A needs-based early childhood care and development modelResearch 8 Sep 2021 5 minute read
ACER Indonesia is driving improvements in early childhood care and development in Southwest Sumba.
ACER Indonesia is partnering with the William and Lily Foundation and Adaro Bangun Negeri Foundation on a two year project which promises to improve the learning and development outcomes of Indonesian children in early childhood and development centres.
This project will focus on Early Childhood Education and Development (ECED) centres or Pendidikan Anak Usia Dini (PAUDs) in 12 villages. These villages have been selected because their teachers have not received mandatory training from the government and many children have delayed physical development, or stunting.
Following a baseline study, the project will develop, implement, monitor and refine a model for the professional capacity development of early childhood and health workers, and make recommendations for further initiatives or scale up.
The baseline study collected evidence to support the design of targeted interventions. Children, teachers, and health workers in 12 villages, including six ECED centres, were surveyed. The results found that:
- children assessed in this study could correctly answer less than 50 per cent of the questions covering pre-literacy, writing and fine motor skills, pre-mathematics, and executive function
- children and their parents tended to prioritise cultural activities over academic learning.
This low achievement could be due to a lack of engaging learning materials, limited teaching skills of PAUD personnel, and unhealthy teacher-student interaction such as the use of negative verbal language.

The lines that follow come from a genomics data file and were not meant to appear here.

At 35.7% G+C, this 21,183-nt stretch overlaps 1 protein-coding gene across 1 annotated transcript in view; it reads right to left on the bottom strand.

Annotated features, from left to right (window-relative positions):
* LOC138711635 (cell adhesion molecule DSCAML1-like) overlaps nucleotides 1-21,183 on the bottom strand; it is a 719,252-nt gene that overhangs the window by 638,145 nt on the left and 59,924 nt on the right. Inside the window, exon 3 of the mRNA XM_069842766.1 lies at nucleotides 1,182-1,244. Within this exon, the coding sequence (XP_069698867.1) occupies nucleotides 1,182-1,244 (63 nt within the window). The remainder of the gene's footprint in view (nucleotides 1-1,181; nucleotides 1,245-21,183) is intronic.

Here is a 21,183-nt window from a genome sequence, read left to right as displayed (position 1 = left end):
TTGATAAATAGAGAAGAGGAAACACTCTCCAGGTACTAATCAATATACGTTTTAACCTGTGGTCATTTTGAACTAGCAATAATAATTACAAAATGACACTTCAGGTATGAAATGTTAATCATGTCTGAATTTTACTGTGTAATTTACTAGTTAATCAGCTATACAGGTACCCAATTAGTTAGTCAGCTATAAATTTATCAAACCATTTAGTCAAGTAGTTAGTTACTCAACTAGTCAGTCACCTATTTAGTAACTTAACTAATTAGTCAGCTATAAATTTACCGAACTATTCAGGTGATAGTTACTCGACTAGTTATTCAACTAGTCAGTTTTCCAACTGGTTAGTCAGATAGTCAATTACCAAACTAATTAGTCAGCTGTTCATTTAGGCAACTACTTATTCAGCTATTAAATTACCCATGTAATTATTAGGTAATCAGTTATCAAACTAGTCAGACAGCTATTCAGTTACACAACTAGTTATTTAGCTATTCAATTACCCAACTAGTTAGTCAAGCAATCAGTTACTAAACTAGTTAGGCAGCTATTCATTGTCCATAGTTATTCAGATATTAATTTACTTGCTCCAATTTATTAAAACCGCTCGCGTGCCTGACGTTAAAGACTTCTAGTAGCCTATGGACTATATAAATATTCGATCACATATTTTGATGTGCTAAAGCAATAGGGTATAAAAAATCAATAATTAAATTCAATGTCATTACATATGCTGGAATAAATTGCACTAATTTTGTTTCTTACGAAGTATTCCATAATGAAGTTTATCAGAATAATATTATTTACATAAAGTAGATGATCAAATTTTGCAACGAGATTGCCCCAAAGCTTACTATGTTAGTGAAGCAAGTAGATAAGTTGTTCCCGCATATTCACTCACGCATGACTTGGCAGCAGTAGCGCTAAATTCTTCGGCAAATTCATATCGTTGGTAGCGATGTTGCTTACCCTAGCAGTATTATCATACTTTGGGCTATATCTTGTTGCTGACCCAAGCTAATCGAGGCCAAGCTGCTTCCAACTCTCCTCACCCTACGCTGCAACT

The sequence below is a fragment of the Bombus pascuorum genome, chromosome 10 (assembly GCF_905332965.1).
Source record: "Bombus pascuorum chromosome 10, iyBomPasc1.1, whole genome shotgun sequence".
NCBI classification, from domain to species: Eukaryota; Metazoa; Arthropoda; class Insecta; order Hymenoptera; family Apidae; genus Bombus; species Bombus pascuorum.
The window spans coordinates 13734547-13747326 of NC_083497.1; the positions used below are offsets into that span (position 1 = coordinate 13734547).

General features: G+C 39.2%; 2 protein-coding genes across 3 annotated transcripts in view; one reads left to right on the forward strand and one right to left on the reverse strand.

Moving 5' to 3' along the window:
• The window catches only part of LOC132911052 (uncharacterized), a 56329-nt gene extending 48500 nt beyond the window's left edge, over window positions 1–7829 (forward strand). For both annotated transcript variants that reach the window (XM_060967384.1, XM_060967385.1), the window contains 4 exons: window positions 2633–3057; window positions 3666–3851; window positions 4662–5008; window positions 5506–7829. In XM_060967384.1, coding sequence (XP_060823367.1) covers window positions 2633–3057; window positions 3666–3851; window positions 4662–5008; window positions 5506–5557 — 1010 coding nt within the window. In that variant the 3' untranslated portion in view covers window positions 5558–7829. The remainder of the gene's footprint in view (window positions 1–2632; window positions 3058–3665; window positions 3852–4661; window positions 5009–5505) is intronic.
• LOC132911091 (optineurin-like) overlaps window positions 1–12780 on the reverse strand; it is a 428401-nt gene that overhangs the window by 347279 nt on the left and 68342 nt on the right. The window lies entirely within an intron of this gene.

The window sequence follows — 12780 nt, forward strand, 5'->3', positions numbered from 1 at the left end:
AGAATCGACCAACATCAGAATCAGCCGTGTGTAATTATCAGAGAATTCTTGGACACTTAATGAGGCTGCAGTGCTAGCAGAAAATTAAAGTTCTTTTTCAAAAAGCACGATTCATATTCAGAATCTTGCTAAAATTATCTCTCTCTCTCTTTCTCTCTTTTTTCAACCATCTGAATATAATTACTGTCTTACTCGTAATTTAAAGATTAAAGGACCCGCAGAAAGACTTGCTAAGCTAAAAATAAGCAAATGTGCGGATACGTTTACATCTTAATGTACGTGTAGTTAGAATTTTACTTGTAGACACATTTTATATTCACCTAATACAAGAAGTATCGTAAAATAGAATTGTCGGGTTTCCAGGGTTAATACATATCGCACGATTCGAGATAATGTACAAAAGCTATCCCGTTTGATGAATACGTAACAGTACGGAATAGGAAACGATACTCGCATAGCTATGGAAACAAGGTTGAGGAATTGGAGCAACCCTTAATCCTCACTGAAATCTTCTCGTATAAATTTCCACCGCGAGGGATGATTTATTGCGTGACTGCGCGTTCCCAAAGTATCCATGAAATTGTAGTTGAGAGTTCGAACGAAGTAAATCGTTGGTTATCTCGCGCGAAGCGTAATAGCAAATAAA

Further, the survey revealed the absence of professional development programs. It found that few teachers had participated in professional development activities, such as training and mentoring programs. Hardly any learning materials or professional literature was available for teachers, and a minimum amount of supervision and accountability measures were provided by the district’s supervisor. Teachers’ own domestic matters could have also affected their professional performance, according to the study.
Community healthcare workers (Posyandu) from Integrated Healthcare Centres had limited knowledge of maternal-child health and nutrition. This was attributed to inadequate training and a lack of support from senior staff who did not have the skills
and means to appropriately train their junior colleagues. Other integrated ECED services such as parenting education and child protection services were notably missing and these services were further impacted by the COVID-19 pandemic.
Evidence from the baseline study suggests that any intervention targeting improvements in learning and development outcomes must take into account the cultural needs of the community. This may include developing a culturally responsive adaptation of the curriculum and outcomes framework, training educators to implement culturally appropriate pedagogies, and creating meaningful partnerships with families in the community.
Other recommendations include upskilling ECED teachers so they achieve the competencies required for early childhood care and education, sufficient monitoring and accountability measures for ensuring high standards of teaching in classrooms, and better community engagement through, for example, parenting education and child safety training and services.
ACER Indonesia Director Lani Ganda says, ‘Our efforts in early childhood care and education aim to build a solid foundation for every child, that can be further strengthened across the lifespan. Gains made in the early years improve equity in the later years. In Indonesia and Southeast Asia where many communities are culturally diverse, our intervention will support development of culturally-responsive programs in the region.’
This article was first published in International Developments.